Sebastian Bell gives an overview of German chemical procurement recruitment in this edition of our Spotlight series.
What are the main challenges affecting hiring in the market and why?
2022 has brought a general lack of movement in the market. The aftereffects of covid mean many clients are recovering from financial hits. Consequently, there is not as much budget for hiring as you would have once seen, and recruitment processes can take longer as they have become more meticulous.
At the same time, candidates are not as ready to move jobs. The future of the chemical industry in Germany is somewhat uncertain, or at least more uncertain than it has been in a long time. The Russia-Ukraine crisis and its effect on energy prices, covid aftereffects, and the recent global raw material and supply chain crisis are some of the reasons behind said uncertainty.
Further, the fundamental shift within the work place, particularly home office flexibility, flexible working hours, etc. are affecting the market in profound ways. Candidates are getting pickier, especially as they hold more value in the current market, whilst clients are trying to attract talent in new and inventive ways.
How can we overcome those challenges?
The German chemical industry especially differentiates itself through its specialisation, research, and innovation. Covid and energy prices do not affect those fundamentals. As such it will bounce back.
On some level, this means that we will have to ride this wave until it reaches its destination. Hiring companies, however, can take some steps to make the transition easier. Adapting to new working styles and methods will give an edge in the current market. Keeping hiring processes concise and to the point is a big advantage – many candidates will have multiple processes ongoing so time is of the essence.
There is also an element of accepting that employees, especially highly qualified ones, have more options than ever before. As such, creating a value system that has real impact, showing employees development options, and adjusting salary ranges to market rates are all steps one can take to make the employees that you already have more likely to stay.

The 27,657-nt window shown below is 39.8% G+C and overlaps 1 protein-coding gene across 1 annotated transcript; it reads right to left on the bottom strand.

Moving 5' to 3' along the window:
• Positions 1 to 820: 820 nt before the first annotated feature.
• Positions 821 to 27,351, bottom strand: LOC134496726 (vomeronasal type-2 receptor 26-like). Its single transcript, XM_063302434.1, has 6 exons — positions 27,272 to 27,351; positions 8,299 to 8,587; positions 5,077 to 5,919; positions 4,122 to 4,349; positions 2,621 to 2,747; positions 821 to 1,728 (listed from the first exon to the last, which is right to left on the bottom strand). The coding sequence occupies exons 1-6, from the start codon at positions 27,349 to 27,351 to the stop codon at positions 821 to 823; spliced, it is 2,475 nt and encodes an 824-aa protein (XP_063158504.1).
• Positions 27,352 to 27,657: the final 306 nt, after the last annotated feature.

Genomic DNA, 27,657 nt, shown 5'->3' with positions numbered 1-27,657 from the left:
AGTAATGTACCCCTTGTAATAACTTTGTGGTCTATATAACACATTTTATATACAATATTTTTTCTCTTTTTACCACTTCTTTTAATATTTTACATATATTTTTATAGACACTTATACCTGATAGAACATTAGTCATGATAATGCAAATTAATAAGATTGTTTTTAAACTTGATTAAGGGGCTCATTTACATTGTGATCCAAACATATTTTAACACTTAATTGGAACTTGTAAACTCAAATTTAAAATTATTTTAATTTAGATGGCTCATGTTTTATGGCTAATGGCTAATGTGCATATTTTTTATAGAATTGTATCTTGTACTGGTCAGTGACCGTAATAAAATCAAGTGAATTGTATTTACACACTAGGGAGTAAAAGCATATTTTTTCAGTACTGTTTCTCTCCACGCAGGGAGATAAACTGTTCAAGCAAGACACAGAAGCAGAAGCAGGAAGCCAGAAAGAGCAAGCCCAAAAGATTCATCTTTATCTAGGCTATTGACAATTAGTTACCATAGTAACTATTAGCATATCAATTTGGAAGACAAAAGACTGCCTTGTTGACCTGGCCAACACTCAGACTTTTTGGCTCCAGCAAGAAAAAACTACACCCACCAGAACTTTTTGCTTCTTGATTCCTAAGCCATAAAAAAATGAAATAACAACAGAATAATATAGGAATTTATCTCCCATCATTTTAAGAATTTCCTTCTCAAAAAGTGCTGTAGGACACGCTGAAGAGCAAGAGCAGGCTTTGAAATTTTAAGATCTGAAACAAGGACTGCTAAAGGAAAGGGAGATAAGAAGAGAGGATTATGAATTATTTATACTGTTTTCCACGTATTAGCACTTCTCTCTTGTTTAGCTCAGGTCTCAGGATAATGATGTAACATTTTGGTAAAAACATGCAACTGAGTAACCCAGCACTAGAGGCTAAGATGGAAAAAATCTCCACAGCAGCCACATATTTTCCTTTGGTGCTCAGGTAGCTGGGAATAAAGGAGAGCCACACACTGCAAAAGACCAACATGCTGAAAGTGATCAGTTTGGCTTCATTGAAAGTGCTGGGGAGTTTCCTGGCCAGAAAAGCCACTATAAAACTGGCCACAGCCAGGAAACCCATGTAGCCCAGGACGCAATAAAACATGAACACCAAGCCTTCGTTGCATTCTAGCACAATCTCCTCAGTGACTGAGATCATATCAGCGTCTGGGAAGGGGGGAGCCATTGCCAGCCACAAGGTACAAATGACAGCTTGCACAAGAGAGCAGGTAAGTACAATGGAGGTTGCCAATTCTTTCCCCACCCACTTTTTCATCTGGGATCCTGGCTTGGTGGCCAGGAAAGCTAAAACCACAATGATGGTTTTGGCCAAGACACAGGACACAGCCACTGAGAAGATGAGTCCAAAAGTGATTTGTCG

What is the most common FAQ from clients in this space?
At the moment, we’re getting a lot of questions about our ability to help on a wider variety of roles. Many companies, now more than ever, find themselves in a position where they might be looking for positions across multiple departments. Due to the lack of movement in the market, the general response rate to job advertisements is lower than ever. This can be observed in almost any market across the industry.
This is where my team and I can really be of assistance. While I cover the chemical procurement market, my team is responsible for handling the sales, regulatory affairs, EHS, quality, and R&D markets. We have also been able to assist in the IT and financial sectors.
What is the most common FAQ from candidates in this space?
Currently, many candidates will ask whether it is ‘the right time to make a move.’ Especially, when they are in a comfortable position already. While it is potentially a bit counterintuitive, the job market is full of opportunity at the moment.
What’s more, it is full of opportunity that is unique and rare. Companies are getting more flexible with their working conditions, there are more specialised positions, and sometimes two positions are folded into one to spare cost. All of the above results in more interesting, challenging positions, with more responsibility and great development opportunities.
Further, as a candidate, you really do have a plethora of options relating to work life balance etc.
Many economists say the best time to buy is when the market’s down. I’d say the best time to move jobs is when the market’s static.
Any predictions for hiring in this market in the coming two to five years?
Once energy prices level out again and the Ukraine-Russia crisis nears its end, the chemical industry will recover quickly. Covid seems to be dealt with fairly convincingly (fingers crossed). Once this happens the industry will flourish again.
You would predict an above average amount of movement in the market once this happens. Companies budget for hiring will be approved more openly, growth will be able to continue more broadly. Candidates will be less fearful of moving jobs.
Of course, this period will have profound effects on the industry, and the way we work more generally. The next two years will hopefully see the start of the process, it would not surprise me if in five years the industry is stronger than ever.